As I mentioned previously in one of the articles, there are many alternatives to setup the Company Communicator development environment. The easiest way is actually using Azure directly to deploy services. It is not the most efficient in terms of debugging and time to deploy/test, but is the one recommended if you just need to make small changes to the code.

As I had to reinstall my main PC that was using a pre-release version of Windows 11, I decided to document the steps and write this article for those that are interested in experimenting with a big Teams + Azure application.

I’m also using the brand new Visual Studio 2022. So far so good and I couldn’t find any issues, but as always, use the instructions at your own risk. If you find any problems, please let me know.

I also thought about a video explaining how to setup the environment, if you believe that is useful, drop me a note in the comments and I’ll reserve some time to record.

Setup Steps

Here are the setup steps:

  1. Go to and download the git tools for Windows. Install the tools with the default options. Please note that by default VI is used as the standard text editor, if you don’t know how to use VI please change to something you are familiar with.
  2. Go to, download and install node.js.
  3. Go to and install Visual Studio 2022. I installed the Professional edition, but I think you will be fine with the Community one. Please drop me a message if that edition doesn’t work and I’ll update this post accordingly. You only need the ASP.NET dev environment installed (as we are not debugging the node.js code locally with this dev setup).
  4. Go to, download and install the .Net Core 3.1 SDK. That is because the current Company Communicator version is using that version of the .Net core and I don’t want to create anything that could generate incompatibilities.
  5. Open Windows Terminal or Command Prompt. Create a temporary folder to work on the code and execute: git clone to clone the repo where I host my variant. If you want to work and make changes to the original CC version, please use git clone instead.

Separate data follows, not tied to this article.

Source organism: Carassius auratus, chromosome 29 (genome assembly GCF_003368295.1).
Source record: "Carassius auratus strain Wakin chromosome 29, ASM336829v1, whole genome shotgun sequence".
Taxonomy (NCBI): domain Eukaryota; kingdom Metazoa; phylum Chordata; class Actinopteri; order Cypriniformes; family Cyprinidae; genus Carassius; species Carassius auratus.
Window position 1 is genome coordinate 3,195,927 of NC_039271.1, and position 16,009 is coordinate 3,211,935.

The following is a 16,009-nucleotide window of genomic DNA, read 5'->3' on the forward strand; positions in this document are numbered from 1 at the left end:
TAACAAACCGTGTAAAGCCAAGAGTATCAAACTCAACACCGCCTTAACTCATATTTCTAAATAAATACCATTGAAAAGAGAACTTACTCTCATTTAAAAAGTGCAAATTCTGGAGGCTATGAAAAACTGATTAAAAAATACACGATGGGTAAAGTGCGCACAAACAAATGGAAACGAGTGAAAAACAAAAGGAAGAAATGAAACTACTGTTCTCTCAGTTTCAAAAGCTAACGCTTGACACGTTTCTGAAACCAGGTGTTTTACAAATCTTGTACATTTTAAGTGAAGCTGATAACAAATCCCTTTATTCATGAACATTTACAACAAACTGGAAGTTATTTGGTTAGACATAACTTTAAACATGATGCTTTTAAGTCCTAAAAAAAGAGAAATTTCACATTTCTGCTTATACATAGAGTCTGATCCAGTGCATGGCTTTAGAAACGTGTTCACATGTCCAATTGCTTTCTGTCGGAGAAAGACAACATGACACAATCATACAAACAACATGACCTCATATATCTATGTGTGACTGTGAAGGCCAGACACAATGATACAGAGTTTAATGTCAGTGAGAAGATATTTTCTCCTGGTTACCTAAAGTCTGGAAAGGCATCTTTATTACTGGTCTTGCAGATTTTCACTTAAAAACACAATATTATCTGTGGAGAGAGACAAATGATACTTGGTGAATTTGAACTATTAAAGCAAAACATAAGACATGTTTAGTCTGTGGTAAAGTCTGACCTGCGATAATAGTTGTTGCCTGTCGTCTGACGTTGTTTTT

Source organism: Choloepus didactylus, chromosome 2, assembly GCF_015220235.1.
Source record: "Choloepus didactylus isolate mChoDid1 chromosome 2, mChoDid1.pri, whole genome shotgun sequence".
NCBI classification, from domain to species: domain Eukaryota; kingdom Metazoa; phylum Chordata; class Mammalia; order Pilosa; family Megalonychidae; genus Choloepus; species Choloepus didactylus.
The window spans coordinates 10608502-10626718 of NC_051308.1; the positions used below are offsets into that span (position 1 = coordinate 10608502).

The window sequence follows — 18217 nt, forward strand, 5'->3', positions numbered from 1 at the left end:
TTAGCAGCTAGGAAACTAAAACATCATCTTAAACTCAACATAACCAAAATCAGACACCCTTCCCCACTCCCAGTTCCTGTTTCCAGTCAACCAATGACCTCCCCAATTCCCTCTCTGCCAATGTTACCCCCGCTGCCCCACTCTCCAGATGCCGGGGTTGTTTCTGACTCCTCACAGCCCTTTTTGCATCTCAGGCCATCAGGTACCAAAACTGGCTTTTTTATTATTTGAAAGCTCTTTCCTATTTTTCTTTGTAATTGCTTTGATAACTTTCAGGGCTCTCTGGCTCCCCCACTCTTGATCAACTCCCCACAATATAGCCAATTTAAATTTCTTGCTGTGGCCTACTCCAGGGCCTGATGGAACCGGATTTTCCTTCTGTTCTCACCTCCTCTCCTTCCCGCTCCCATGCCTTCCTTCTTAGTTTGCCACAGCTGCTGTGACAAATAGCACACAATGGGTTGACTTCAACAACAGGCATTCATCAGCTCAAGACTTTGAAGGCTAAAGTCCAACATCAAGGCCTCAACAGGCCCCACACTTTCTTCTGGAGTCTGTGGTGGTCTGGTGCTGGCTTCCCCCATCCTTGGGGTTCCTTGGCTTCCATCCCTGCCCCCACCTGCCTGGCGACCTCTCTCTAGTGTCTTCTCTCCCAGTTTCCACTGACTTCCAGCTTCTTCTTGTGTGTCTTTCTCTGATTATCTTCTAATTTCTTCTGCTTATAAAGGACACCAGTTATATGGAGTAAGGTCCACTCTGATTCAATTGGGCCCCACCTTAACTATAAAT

6. Optionally go to, download and install the Azure Storage Explorer. That is because the Visual Studio 2022 doesn’t have the cloud explorer anymore, and when making changes that affect the databases, you may need to check the tables directly from the dev environment (without manually using edge to logon to the Azure portal and perform a bunch of clicks).
  7. Now open Visual Studio and load the Microsoft.Teams.Apps.CompanyCommunicator.sln solution that is located on the Source folder.

Note that you need to create publish profiles to the main project and each one of the Azure functions to have them deployed to the cloud. You can just right click those and select Publish. Follow the wizard providing your Azure credential and selecting the appropriate resources to deploy your solution.

Disclaimer – The information contained in this blog post doesn’t represent the official Microsoft guidance or best practices. It is just the view of the author on current alternatives, implementations and workarounds for common issues and/or business needs. Please refer to official Microsoft documentation and evaluate carefully any steps, code or procedures documented herein. The author doesn’t offer any warranty. Use this information at your own risk.